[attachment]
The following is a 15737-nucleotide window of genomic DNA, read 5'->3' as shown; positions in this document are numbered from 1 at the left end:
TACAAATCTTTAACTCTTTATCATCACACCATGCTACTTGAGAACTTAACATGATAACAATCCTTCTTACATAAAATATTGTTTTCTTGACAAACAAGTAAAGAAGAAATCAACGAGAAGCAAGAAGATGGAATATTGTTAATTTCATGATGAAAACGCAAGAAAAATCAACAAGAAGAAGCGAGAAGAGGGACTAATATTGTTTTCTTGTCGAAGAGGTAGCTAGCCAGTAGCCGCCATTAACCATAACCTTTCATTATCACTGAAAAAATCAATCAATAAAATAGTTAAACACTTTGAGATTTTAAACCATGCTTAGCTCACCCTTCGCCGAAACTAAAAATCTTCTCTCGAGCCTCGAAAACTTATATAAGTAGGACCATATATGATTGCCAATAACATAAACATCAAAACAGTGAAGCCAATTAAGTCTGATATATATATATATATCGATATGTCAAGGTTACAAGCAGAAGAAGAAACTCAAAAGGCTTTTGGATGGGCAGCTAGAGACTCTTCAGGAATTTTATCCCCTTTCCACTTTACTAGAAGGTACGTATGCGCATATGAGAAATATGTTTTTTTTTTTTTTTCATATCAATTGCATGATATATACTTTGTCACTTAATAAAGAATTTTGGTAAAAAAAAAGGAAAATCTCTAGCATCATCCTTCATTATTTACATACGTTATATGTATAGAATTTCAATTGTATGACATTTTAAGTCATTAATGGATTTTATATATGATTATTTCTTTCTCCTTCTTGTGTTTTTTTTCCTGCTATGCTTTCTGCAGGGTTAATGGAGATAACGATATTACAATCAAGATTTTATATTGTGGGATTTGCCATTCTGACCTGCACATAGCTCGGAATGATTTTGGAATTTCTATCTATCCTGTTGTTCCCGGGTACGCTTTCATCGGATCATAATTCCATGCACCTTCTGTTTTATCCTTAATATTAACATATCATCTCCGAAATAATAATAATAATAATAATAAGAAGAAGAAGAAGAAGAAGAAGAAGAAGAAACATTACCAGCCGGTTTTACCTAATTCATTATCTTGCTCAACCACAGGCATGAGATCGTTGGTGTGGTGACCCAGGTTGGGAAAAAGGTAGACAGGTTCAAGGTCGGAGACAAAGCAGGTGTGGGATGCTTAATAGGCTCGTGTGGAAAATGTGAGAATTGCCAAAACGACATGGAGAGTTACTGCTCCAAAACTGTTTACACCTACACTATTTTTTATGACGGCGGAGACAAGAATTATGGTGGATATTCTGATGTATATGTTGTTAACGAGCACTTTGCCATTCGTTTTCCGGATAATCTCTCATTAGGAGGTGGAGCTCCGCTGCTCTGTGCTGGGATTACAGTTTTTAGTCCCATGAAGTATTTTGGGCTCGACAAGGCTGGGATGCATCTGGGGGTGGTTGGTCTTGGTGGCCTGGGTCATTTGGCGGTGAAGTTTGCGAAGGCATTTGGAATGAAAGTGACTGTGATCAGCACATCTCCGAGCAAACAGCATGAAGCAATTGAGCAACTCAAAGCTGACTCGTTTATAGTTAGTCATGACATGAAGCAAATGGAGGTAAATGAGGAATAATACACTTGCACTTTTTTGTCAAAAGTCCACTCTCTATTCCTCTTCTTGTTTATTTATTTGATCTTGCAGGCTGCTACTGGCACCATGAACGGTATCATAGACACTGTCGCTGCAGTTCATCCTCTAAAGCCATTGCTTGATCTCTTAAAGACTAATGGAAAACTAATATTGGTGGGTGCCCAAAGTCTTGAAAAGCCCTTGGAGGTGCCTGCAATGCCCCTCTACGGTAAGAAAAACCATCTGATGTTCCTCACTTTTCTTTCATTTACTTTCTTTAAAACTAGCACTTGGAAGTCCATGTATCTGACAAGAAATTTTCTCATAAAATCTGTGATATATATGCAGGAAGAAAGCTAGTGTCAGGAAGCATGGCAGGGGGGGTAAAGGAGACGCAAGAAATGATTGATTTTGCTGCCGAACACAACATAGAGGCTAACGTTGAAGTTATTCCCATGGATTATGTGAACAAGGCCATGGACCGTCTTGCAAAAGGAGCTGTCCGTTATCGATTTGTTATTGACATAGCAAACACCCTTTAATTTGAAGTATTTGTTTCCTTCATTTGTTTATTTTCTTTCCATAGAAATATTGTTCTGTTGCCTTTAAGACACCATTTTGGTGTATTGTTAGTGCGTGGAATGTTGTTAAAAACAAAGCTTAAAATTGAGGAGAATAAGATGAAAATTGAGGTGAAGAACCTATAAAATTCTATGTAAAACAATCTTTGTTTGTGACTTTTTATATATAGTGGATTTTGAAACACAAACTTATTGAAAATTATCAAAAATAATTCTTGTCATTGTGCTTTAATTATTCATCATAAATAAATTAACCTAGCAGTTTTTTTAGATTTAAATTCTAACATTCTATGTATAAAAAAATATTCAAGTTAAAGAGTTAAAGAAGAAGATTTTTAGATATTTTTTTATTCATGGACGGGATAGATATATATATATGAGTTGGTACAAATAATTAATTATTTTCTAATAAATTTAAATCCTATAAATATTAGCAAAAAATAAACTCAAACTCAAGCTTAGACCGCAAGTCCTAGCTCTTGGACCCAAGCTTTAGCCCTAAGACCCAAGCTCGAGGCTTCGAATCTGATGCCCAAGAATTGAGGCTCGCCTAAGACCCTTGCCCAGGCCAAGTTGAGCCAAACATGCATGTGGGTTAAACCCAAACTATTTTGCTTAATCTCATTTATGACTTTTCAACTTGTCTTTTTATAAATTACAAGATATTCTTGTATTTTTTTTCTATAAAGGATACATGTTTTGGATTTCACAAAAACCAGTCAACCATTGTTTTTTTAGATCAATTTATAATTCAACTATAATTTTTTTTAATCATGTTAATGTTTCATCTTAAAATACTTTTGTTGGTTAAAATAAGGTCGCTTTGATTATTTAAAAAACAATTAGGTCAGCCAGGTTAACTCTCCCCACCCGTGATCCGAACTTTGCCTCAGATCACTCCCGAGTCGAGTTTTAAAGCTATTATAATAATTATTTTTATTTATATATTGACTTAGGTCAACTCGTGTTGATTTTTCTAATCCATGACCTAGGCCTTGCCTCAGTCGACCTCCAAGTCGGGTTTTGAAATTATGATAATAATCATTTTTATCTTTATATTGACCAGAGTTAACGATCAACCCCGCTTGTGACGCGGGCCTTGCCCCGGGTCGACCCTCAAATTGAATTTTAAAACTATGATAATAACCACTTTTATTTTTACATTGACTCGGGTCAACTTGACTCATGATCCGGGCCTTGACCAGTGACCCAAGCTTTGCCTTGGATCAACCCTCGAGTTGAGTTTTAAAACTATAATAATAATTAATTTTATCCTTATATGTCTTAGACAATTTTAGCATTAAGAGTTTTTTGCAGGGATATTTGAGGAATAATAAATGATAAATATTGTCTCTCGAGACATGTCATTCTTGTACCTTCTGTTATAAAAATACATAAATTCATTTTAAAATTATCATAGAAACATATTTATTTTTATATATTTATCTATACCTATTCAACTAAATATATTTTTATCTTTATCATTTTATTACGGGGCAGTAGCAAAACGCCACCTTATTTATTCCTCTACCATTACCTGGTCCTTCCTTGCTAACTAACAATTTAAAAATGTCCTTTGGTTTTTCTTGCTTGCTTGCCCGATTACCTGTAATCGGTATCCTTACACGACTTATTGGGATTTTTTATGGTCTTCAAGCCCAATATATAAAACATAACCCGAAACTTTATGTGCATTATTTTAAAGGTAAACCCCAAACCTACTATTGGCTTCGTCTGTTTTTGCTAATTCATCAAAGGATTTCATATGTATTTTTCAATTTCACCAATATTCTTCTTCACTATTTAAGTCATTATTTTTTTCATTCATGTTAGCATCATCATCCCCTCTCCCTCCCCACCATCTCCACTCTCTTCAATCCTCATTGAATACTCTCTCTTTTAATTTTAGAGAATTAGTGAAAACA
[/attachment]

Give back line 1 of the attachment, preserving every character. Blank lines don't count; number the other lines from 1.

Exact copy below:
The following is a 15737-nucleotide window of genomic DNA, read 5'->3' as shown; positions in this document are numbered from 1 at the left end: